Japanese military’s role in “comfort women” system of sexual slavery has disappeared from the country's textbooks

Posted on : 2023-08-07 16:49 KST Modified on : 2023-08-07 16:49 KST
A cabinet decision in April 2021 deemed the expression “comfort women for the Japanese military” inappropriate to use
A participant in the 1,201st Wednesday Demonstration in Seoul in October 2015 holds up a sign reading “Make history textbooks remember!” (Lee Jeong-a/The Hankyoreh)
A participant in the 1,201st Wednesday Demonstration in Seoul in October 2015 holds up a sign reading “Make history textbooks remember!” (Lee Jeong-a/The Hankyoreh)

Depictions in Japanese textbooks of the “comfort women” system of sexual slavery by the imperial Japanese military have varied considerably as Japanese society has lurched toward the right.

Since the Japanese government promised to preserve the memory of the comfort women issue through research and education in the Kono Statement in August 1993, descriptions of the subject were added to high school textbooks in 1994 and to middle school textbooks in 1997.

The middle school textbooks were particularly irritating for Japan’s right-wingers, who objected that young children shouldn’t be taught a “masochistic” view of history. Pressure from the right led to a massive drop in coverage of the subject by the next time the government reviewed the textbooks.

The comfort women issue appeared in all seven textbooks that passed the government’s review in 1996 (and were distributed to schools in 1997), but that number fell to three in 2002 and two in 2006. None of the textbooks covered the topic in 2012, but it returned to one textbook in 2017 and then to two out of eight textbooks in the most recent assessment in 2021.

The most faithful treatment of the comfort women appears in publishing house Manabisha’s textbook, which was written by former and current teachers. According to that textbook, “Testimony by Kim Hak-soon, a Korean woman, in 1991 led the Japanese government to carry out an investigation into human rights abuses resulting from wartime violence against women. Then in 1993, the government published a statement that expressed an apology and remorse.”

However, the Manabisha textbook hasn’t been picked up by many schools. The textbooks that are most commonly assigned to students are those that have omitted any coverage of the comfort women since 2002. The result is that decent education on the comfort women subject has been basically impossible for the past two decades.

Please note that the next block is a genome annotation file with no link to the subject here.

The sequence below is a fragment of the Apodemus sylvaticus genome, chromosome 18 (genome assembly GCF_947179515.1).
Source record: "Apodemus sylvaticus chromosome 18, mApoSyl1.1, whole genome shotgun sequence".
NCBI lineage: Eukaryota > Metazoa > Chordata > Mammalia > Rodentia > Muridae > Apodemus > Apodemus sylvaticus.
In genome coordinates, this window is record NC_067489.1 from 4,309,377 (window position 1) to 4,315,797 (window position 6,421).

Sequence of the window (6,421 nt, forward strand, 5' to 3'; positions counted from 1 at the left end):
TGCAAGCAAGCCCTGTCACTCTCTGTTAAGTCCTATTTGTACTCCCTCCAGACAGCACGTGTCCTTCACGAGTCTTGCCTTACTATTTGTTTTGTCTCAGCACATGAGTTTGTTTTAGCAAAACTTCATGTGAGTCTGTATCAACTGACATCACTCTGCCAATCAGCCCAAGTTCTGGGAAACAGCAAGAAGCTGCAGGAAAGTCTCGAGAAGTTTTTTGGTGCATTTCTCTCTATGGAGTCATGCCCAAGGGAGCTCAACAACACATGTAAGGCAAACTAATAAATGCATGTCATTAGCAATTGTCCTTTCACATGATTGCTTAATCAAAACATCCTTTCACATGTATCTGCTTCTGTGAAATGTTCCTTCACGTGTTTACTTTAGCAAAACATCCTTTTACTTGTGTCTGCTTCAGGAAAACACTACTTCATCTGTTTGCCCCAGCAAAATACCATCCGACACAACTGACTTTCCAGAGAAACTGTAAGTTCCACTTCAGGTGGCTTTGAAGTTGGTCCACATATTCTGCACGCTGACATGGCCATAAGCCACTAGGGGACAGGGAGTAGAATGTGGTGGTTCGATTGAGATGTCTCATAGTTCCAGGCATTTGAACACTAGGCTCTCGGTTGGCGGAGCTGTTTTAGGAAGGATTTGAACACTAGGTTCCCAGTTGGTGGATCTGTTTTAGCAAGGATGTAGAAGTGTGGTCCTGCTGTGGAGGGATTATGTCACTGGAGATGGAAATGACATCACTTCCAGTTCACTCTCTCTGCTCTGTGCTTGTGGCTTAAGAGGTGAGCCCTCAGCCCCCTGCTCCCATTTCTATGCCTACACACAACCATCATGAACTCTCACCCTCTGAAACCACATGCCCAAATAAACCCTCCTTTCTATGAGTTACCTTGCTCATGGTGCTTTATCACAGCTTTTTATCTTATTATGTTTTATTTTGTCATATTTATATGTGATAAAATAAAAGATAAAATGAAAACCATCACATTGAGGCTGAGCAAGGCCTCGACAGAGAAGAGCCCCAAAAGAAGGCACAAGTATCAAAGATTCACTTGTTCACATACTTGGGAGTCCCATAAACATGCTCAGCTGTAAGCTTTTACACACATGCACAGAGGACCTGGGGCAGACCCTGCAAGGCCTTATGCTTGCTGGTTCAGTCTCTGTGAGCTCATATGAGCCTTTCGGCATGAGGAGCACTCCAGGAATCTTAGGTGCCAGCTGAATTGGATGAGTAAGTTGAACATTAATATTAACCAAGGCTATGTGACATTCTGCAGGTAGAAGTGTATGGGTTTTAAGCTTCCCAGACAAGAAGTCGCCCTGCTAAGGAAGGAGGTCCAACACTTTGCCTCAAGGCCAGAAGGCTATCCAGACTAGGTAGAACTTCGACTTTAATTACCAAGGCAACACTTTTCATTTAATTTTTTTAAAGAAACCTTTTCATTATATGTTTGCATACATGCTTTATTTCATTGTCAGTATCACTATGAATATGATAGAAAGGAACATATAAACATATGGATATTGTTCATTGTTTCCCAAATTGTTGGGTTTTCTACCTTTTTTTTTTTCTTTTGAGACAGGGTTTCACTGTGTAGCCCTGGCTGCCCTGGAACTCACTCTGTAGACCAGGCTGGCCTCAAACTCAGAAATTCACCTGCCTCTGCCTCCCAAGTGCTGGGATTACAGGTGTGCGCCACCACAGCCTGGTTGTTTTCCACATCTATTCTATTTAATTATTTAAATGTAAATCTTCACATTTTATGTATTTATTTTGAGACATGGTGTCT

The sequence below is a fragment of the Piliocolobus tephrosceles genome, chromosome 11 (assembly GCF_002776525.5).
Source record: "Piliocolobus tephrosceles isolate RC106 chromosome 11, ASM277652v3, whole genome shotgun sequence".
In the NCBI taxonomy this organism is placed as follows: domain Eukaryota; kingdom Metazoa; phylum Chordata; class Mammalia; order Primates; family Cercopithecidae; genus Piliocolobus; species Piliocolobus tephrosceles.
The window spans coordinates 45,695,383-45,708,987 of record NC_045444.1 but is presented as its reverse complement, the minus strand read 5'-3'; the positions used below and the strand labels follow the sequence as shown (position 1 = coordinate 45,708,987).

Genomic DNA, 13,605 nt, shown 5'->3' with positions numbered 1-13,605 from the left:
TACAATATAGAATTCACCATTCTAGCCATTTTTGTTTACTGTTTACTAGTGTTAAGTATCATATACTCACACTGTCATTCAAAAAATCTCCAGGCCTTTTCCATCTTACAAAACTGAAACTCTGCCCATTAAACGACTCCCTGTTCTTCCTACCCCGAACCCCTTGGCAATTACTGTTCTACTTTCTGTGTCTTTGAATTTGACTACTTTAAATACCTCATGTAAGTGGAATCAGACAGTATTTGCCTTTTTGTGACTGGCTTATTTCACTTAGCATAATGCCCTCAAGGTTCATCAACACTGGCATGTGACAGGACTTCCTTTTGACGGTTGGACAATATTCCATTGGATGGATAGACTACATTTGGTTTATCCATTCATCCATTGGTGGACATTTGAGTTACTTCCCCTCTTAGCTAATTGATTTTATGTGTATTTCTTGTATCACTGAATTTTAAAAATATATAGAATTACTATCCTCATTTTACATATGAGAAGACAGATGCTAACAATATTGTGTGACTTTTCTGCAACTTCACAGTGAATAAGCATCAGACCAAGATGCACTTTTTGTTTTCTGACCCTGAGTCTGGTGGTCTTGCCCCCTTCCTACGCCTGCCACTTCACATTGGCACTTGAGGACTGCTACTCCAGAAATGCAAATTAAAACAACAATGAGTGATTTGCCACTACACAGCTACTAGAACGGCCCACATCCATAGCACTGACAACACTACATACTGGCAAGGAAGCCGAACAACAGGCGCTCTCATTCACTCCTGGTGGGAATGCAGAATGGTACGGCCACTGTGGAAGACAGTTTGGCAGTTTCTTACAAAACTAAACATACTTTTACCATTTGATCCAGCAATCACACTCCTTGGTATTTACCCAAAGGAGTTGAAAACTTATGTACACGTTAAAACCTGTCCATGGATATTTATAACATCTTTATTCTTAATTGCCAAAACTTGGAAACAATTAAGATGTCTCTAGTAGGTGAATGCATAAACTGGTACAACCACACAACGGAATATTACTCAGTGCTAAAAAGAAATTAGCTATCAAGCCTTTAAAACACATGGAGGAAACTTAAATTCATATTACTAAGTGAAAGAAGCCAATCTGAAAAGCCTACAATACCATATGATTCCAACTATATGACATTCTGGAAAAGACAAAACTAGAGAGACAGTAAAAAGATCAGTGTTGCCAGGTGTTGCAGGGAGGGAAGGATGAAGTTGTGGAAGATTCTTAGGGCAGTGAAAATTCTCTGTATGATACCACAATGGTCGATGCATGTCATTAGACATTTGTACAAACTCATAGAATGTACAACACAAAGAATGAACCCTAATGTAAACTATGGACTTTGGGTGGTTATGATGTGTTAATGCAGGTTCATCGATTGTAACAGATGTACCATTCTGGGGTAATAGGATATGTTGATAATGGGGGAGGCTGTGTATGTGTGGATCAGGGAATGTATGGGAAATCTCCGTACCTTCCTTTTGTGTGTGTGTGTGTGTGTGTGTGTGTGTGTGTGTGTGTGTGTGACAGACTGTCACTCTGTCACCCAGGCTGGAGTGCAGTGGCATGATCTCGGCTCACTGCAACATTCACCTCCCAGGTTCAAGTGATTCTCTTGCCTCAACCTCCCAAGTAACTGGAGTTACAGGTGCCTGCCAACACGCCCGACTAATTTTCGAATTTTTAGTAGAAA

Japanese history textbooks. (Yonhap file photo)
Japanese history textbooks. (Yonhap file photo)

The comfort women issue had been covered in a variety of textbooks in the social sciences, including Japanese history, world history, geography, contemporary society, ethics, politics and economics since 1994, with 19 out of 20 Japanese history textbooks covering the comfort women issue at the time. But since 2000, coverage of the comfort women topic has gradually faded from high school textbooks amid a growing sense that the subject is no longer mandatory.

The Japanese school curriculum underwent a major change in 2021. As part of that, a course that integrates world history and Japanese history while emphasizing contemporary and modern history became mandatory last year.

The comfort women issue was covered by nine of 12 textbooks for this integrated history course, which is studied by all Japanese students in the first year of high school. But only one textbook (by Yamakawa Publishing) mentions that the comfort women were forcibly recruited, as the Kono Statement acknowledged.

Phrases that identified the perpetrators of the system such as “comfort women for the Japanese military” disappeared from all textbooks about Japanese history, politics and economics for second- and third-year high school students that were approved in the 2022 government review. That followed a decision by the Japanese cabinet in April 2021 that the expression “comfort women for the Japanese military” is inappropriate to use.

Publishers are obliged to respect the government’s decision, even if they don’t agree with it. That’s in line with a new rule for textbook assessments made by the Shinzo Abe cabinet in 2014 that textbook descriptions must be in keeping with consensus government opinions when any such opinions apply.

By Kim So-youn, Tokyo correspondent

Please direct questions or comments to [english@hani.co.kr]

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